A deep, U-shaped valley carved through by glaciers of the ice age on a coast. With the ice melting, the sea spread over this valley.
The farthest and lowest parts of the flood basin, where flooding brings only the finest silt and clay deposited in a horizontal sheet stratification.
Forms of the sand in areas where the sand can move freely. The linear, and longitudinal dunes, the barchan or the pyramid shaped dunes are free sandforms.
During the winter months, the water in the ground freezes and expands. Once temperatures reach -17 degrees Celsius or lower, the ice that has already formed acts like a solid and expands to form cracks in the surface known as ice wedges. As this process continues over many years, ice wedges can grow up to the size of a swimming pool.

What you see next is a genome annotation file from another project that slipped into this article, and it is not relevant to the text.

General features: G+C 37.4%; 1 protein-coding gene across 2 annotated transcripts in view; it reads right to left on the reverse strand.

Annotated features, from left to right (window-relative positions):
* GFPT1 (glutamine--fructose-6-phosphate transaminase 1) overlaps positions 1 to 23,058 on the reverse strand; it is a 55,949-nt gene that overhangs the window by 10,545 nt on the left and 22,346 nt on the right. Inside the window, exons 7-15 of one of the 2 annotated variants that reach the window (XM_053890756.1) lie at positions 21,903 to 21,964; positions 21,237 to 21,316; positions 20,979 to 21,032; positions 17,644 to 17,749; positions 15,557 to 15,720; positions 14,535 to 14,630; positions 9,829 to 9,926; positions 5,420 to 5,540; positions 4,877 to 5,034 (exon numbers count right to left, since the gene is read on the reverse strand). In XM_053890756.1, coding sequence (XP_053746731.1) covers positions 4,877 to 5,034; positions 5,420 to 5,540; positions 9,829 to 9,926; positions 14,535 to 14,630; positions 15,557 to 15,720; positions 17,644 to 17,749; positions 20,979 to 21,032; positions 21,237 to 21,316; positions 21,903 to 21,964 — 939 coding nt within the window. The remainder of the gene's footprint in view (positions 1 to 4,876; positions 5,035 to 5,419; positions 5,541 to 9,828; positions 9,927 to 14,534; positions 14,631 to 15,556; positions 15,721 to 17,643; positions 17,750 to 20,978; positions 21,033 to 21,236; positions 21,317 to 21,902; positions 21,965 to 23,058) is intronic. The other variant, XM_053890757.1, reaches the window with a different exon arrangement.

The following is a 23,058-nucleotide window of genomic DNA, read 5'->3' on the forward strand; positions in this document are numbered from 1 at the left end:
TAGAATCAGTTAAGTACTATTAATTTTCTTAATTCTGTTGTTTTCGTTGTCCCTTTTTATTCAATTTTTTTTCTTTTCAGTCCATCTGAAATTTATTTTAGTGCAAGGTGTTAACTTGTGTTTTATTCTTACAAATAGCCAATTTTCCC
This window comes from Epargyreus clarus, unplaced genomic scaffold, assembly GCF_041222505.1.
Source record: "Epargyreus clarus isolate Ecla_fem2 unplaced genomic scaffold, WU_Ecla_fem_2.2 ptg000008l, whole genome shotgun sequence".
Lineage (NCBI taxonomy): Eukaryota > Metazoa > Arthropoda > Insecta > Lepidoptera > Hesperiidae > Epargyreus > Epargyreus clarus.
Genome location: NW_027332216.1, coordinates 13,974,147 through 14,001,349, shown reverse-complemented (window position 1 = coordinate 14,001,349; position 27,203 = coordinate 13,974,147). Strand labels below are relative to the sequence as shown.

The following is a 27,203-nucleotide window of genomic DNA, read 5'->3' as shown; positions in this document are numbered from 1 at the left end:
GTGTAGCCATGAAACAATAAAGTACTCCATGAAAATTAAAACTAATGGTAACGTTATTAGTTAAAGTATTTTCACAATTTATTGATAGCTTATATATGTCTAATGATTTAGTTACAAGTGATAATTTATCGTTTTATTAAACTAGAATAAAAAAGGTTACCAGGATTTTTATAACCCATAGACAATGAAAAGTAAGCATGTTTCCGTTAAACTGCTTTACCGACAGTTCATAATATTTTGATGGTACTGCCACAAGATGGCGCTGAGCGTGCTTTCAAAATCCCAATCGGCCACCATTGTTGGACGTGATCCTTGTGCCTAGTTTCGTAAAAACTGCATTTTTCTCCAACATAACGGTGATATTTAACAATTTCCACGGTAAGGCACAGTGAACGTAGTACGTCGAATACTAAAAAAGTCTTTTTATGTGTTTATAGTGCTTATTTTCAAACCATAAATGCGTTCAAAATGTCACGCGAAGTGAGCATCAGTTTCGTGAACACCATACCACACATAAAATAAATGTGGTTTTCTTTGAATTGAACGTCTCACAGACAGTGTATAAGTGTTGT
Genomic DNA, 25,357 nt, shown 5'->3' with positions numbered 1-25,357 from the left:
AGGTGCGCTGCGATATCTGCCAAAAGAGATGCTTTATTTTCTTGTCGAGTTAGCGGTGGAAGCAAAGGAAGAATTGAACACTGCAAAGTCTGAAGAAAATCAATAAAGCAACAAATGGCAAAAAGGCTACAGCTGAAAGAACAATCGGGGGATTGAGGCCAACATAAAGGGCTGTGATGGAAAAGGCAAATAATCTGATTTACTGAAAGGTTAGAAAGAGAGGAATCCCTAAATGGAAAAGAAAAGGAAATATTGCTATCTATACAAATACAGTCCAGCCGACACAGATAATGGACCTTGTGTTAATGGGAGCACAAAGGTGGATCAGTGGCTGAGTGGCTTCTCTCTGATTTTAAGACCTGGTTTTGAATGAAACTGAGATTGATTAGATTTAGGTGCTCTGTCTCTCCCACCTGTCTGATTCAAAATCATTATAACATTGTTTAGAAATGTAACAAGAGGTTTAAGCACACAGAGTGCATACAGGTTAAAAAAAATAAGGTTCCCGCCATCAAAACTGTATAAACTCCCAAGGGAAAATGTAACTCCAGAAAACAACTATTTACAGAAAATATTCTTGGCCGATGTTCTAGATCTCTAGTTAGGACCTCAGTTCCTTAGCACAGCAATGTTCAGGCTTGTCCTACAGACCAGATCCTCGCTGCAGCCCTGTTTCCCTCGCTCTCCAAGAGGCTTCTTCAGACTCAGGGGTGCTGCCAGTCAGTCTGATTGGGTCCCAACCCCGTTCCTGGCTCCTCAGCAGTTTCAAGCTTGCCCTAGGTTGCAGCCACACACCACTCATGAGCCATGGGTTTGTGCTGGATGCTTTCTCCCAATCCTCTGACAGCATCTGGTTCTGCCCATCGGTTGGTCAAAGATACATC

Large-scale, frozen soil displacement over whole hillsides in motion.
Earth science dealing with the description, organization and formative processes of the Earth's surface forms. It is on the border of geology and geography.
A U-shaped or parabolic valley as transformed by ice of earlier river valleys in high mountains.
Massive ice-flow progressing in a well-defined channel, moving toward a glacial slope. Its different forms are cirque glacier, glacier -network, boundary -glacier, valley -glacier and piedmont -glacier (e.g. Aletsch Glacier, Switzerland).
Figure 2.14. The Aletsch Glacier. [photo by Zoltán Karancsi]
Erosion by rills, gullies and gorges forming from the dissection of the water film when runoff waters collect.